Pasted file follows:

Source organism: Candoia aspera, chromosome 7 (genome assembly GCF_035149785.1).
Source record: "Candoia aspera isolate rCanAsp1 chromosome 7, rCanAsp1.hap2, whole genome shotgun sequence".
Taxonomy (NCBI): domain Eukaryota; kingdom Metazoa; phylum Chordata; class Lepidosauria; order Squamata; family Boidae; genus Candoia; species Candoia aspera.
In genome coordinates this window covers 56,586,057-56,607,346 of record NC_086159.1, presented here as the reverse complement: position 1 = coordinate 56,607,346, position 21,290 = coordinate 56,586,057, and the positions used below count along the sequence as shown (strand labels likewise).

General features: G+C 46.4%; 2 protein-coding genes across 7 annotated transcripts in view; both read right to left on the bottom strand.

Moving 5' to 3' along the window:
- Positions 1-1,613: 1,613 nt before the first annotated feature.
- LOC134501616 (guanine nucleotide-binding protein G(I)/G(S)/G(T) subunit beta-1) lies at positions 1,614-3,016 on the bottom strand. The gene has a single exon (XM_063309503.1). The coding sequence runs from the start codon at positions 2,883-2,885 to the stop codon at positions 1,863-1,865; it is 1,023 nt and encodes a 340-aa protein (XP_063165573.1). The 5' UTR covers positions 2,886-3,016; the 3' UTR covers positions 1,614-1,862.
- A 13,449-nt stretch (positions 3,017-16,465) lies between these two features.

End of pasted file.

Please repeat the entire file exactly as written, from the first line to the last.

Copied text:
Source organism: Candoia aspera, chromosome 7 (genome assembly GCF_035149785.1).
Source record: "Candoia aspera isolate rCanAsp1 chromosome 7, rCanAsp1.hap2, whole genome shotgun sequence".
Taxonomy (NCBI): domain Eukaryota; kingdom Metazoa; phylum Chordata; class Lepidosauria; order Squamata; family Boidae; genus Candoia; species Candoia aspera.
In genome coordinates this window covers 56,586,057-56,607,346 of record NC_086159.1, presented here as the reverse complement: position 1 = coordinate 56,607,346, position 21,290 = coordinate 56,586,057, and the positions used below count along the sequence as shown (strand labels likewise).

General features: G+C 46.4%; 2 protein-coding genes across 7 annotated transcripts in view; both read right to left on the bottom strand.

Moving 5' to 3' along the window:
- Positions 1-1,613: 1,613 nt before the first annotated feature.
- LOC134501616 (guanine nucleotide-binding protein G(I)/G(S)/G(T) subunit beta-1) lies at positions 1,614-3,016 on the bottom strand. The gene has a single exon (XM_063309503.1). The coding sequence runs from the start codon at positions 2,883-2,885 to the stop codon at positions 1,863-1,865; it is 1,023 nt and encodes a 340-aa protein (XP_063165573.1). The 5' UTR covers positions 2,886-3,016; the 3' UTR covers positions 1,614-1,862.
- A 13,449-nt stretch (positions 3,017-16,465) lies between these two features.